Now I’m not saying making a few announcements to the community during Mass is a bad thing. I’ll leave that to the liturgists and canon lawyers. But I gotta say, sometimes it goes a bit overboard.
First, it can take away from the liturgy. I especially don’t like it when they have such announcements in the middle of Mass right after the Homily (or, sadly, sometimes pretty much instead of a homily). At least put them after the liturgy of the Eucharist and before the closing blessing.
Second, it’s kind of rude sometimes. It’s one thing to take a minute to announce donuts and fellowship going on after Mass, the fundraiser going on in the parking lot or an appeal for some special event or charitable cause. It’s another thing when an organization is selling flu shots or medical screenings or somebody gets up and tells a story for 15 minutes. It’s Mass. And, while I and most people usually quite enjoy the stories or the medical screenings, it just doesn’t seem right to hold people hostage with the final blessing and force them to listen to a bunch of extra-liturgical stuff. Maybe it’s just me. But I say finish Mass, then let those who want to stick around do so.
“BUT BUT BUT,” many parish leaders protest, “Nobody will stick around to listen! And that’s the only time we have people listening to us so they can get the information they need!”
And that’s exactly the problem.
We think the best solution to people not having the information we think they need is to hold them hostage at Mass and force them to listen.
First, people don’t respond as positively when they are forced to receive information - even if they agree with it and want the information. We live in an age of permission based communication. People hate junk mail. They hate spam. They really hate unsolicited salespeople. We fast forward through commercials. We ignore billboards. We turn off as soon as we think somebody is trying to sell us something or force us to listen to something we didn’t sign up for. With most things, we need to reach people the way they want to listen and only if they want to listen in the first place. If they don’t want to listen, then that’s the problem you start with first.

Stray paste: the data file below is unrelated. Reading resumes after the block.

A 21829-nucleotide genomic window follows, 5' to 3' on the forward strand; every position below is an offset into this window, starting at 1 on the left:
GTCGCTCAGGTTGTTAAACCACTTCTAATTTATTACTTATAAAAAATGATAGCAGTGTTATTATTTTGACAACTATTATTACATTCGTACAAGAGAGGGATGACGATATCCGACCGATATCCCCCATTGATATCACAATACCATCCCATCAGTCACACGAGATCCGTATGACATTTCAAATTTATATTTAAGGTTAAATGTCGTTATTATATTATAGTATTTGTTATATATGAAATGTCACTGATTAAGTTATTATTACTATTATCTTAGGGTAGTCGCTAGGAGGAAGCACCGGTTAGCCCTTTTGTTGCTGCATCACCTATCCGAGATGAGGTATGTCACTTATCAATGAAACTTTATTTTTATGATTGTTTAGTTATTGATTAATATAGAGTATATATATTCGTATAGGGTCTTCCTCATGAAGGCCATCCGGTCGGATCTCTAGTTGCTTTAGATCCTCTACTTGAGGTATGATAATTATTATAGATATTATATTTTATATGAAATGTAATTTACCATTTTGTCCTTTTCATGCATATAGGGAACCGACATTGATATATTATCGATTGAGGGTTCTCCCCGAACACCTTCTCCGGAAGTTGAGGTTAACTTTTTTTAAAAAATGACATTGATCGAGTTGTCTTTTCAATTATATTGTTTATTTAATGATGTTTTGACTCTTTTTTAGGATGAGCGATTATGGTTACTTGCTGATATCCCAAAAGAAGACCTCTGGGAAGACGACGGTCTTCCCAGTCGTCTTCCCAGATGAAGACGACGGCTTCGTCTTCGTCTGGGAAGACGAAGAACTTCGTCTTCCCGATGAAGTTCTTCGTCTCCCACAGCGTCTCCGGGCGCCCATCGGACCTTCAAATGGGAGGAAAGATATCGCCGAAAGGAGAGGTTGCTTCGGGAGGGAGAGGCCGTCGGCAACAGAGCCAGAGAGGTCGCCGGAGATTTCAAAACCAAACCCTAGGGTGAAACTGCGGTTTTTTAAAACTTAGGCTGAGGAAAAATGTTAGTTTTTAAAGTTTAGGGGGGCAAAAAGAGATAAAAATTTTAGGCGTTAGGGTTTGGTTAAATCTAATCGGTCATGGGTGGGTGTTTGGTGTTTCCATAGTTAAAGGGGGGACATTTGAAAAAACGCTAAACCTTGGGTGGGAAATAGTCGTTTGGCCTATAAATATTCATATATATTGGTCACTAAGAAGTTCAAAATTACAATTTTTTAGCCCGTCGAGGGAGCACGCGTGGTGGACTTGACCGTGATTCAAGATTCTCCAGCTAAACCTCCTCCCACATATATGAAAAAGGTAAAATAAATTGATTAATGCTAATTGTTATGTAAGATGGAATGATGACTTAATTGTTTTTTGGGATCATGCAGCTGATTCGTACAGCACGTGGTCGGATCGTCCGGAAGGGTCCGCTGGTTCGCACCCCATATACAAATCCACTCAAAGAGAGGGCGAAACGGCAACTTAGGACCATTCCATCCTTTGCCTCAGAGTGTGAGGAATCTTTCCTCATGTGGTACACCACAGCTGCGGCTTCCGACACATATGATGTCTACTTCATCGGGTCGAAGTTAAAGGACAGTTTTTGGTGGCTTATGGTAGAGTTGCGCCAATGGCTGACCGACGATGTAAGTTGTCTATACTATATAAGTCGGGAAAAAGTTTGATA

Second, why is it that the only place a parish has the ear of their community is during Mass? It’s like we’re living in 1st century Jerusalem. Christianity is legal now people. It’s okay to talk church outside of Mass and in between Sundays. If the only way you have to reach people is by announcements at Mass and by handing them a paper bulletin they won’t read, there is a better solution.
Here’s one simple suggestion - start an email list. Gather everyone’s email addresses and cell phone numbers (to text message them). The people who are even listening to your announcements at the end of Mass and/or didn’t duck out after Communion, will gladly give you their contact info. (If you need help gathering info, managing mailing lists or sending mass emails/text msgs - check out flockNote.com. This is exactly the stuff we are helping the Church to do better.)
Once you get that working well, start a Twitter account and a Facebook Page. However, email and text messaging will get you 99% of the way there. Then, make sure to use their contact info wisely. If you don’t, people will ignore you as quickly as your Mass announcements. If you do, parishioners will appreciate it, be more active, respond more often and pass the info along to others. Additionally, once you have these channels of communication, you can target particular sub-groups in the community with their specific info instead of generalizing every announcement…which is what happens at Mass and in the Bulletin. I have to dig through a bulletin where 95% of the info there is not for me, just so I can find the 5% that is for me. It’s ineffective. And it’s why most people don’t read the bulletin.
I think you’ll find that once you open up some other more effective communication channels with your parishioners, you will prefer to use those as opposed to burying info in the bulletin or extending announcement time at Mass. You’ll be much more effective and have happier, more involved parishioners that way, too.
Please lovingly share this with your parish leaders. Thanks!